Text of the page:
For the study, the researchers analyzed the results of ten patients with cervical cancer who had radiation treatment planned using both a CT taken before PET and a CT taken during the same PET session. The researchers found that the structures identified on the PET images demonstrated better correlation to patient anatomy on the CT taken at the time of PET than to patient anatomy on the traditional separate CT.
"Until recently PET/CT simulation involved obtaining a CT scan in one department and a PET in another, often on different days. This process presented challenges for working with patients with cervical cancer because this introduced uncertainties caused by patient position variation, internal organ motion and organ deformation (variable filling volumes of bladder and bowel). We tried to decrease this uncertainty by using a PET and CT acquired during the same session," said Sasha Wahab, MD, lead author of the study.
The CT taken at the time of PET is not any more accurate than the CT taken at a separate time, say the researchers. It is the fact that the CT is obtained in the same session (with the patient in the same position and with minimal time interval) that makes the CT taken at the time of PET advantageous. "By using a PET and CT taken back to back with the patient in the same position, we reduce the risk of errors due to motion," said Dr. Wahab.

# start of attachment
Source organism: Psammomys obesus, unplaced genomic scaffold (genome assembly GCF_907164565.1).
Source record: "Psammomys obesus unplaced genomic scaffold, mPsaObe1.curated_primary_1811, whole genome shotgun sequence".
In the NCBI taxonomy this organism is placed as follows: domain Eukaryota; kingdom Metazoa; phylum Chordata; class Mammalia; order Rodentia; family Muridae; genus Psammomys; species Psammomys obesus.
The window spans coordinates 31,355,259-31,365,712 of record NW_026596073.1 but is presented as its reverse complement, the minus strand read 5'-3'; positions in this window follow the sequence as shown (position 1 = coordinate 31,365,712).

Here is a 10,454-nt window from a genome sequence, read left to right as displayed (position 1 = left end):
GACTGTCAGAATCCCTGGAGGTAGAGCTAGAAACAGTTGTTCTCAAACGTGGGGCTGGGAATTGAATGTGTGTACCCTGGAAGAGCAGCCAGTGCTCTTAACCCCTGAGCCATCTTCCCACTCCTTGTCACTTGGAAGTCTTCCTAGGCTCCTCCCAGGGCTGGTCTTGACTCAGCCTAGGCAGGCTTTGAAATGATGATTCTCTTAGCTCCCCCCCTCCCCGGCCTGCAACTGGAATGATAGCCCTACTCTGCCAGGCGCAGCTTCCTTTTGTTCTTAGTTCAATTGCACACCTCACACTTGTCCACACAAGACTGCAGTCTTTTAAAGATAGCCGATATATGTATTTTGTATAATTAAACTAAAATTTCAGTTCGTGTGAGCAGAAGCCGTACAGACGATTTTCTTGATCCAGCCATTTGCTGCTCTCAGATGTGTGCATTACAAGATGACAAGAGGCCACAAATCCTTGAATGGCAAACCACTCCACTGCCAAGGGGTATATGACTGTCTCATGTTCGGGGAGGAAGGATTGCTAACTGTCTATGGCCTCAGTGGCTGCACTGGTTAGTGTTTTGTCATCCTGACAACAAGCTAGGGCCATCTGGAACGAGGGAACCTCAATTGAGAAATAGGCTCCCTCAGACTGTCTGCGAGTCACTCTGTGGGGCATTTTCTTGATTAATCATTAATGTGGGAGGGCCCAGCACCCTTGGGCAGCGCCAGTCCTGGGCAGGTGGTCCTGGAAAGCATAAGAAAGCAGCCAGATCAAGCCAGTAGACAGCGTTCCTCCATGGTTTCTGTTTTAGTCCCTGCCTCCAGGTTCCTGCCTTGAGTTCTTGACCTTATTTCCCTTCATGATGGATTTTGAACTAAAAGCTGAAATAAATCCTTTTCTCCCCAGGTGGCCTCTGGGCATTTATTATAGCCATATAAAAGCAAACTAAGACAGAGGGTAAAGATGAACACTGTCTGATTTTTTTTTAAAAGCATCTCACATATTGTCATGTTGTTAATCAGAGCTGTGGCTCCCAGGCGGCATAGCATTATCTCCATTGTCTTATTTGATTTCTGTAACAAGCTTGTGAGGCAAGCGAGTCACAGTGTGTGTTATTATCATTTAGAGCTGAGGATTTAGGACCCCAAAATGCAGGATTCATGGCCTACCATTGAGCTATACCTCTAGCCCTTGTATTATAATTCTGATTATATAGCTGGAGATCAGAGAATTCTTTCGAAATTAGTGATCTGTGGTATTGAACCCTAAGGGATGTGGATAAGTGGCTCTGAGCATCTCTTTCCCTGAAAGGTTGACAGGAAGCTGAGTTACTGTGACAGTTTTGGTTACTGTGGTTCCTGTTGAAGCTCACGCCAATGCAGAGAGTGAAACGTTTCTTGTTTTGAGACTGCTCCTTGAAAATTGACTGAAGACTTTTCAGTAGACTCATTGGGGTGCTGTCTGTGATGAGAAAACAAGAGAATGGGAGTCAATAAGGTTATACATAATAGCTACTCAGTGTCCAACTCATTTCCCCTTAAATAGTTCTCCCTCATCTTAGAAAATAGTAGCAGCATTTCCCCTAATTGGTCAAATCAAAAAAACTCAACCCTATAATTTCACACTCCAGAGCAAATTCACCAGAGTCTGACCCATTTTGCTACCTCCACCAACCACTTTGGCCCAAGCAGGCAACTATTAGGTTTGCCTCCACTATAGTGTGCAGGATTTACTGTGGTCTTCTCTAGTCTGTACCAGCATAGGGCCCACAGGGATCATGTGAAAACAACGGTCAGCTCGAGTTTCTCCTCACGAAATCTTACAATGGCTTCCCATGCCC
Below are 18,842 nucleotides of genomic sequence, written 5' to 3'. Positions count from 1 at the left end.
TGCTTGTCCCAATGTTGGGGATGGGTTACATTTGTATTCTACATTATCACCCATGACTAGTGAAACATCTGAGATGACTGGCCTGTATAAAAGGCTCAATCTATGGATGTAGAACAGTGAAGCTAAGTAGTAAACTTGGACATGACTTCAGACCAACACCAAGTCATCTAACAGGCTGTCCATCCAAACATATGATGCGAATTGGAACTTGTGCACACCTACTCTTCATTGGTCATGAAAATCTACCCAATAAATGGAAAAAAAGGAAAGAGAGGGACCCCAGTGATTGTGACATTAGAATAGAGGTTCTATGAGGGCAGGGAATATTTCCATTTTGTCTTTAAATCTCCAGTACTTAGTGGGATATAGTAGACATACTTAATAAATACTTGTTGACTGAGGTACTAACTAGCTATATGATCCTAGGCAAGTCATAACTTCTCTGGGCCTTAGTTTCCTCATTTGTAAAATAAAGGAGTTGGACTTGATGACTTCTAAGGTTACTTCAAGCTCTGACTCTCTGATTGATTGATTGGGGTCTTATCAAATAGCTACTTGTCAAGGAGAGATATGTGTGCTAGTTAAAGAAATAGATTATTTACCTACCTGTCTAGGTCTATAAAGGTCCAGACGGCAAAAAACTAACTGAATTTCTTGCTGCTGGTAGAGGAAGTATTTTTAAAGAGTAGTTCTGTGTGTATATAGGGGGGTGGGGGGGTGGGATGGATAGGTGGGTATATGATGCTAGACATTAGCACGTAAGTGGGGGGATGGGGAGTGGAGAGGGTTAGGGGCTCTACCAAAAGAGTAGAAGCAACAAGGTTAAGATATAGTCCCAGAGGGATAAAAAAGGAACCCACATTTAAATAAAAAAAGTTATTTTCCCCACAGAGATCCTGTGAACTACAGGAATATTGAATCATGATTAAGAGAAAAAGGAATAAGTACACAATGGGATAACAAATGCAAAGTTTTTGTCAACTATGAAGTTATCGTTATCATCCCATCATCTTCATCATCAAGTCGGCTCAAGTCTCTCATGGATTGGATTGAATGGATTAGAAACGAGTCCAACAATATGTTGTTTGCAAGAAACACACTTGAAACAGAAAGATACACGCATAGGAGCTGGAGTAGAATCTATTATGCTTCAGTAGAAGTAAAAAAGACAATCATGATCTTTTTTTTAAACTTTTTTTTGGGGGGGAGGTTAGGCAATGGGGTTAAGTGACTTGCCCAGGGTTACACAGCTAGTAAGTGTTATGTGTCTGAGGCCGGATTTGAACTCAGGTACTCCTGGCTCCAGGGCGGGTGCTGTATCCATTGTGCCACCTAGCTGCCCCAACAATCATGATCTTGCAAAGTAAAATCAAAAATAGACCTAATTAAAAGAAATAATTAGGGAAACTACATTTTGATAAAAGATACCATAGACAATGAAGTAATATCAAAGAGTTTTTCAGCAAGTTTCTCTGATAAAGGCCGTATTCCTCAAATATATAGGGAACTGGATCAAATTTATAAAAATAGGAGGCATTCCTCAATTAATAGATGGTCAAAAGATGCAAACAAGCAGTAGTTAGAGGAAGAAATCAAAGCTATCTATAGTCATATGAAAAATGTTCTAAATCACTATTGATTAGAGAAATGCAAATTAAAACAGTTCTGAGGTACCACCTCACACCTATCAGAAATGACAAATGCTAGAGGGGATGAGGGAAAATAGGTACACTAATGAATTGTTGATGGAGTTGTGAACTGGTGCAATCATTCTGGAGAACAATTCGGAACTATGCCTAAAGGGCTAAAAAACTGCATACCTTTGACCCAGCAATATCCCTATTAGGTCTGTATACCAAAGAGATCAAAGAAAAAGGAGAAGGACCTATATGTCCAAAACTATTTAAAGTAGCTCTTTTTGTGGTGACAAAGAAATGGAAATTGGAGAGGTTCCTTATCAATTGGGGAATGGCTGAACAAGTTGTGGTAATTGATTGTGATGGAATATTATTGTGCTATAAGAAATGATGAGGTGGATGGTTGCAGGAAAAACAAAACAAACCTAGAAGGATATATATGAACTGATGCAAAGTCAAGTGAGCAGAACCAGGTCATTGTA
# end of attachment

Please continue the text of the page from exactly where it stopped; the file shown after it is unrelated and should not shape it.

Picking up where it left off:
"The better we can see the tumor, the better we can treat it. Using PET and CT to guide treatment planning, we can more effectively target cancer cells so that we can deliver higher radiation doses to the tumor and still spare the dose to normal tissue. This may lead to more effective treatment with lower side effects," said Dr. Wahab.
The full results of the study will be presented on Monday, May 1, 2006 during the American Roentgen Ray Society Annual Meeting in Vancouver, BC.
The American Roentgen Ray Society (ARRS) was founded in 1900 and is the oldest radiology society in the U.S Radiologists from all over the world attend the ARRS Annual Meeting to take part in instructional courses, scientific paper presentations, symposiums, new issues forums and scientific and commercial exhibits related to the field of radiology. The ARRS is named after Wilhelm Röentgen, who discovered the x-ray in 1895.
Last reviewed: By John M. Grohol, Psy.D. on 21 Feb 2009
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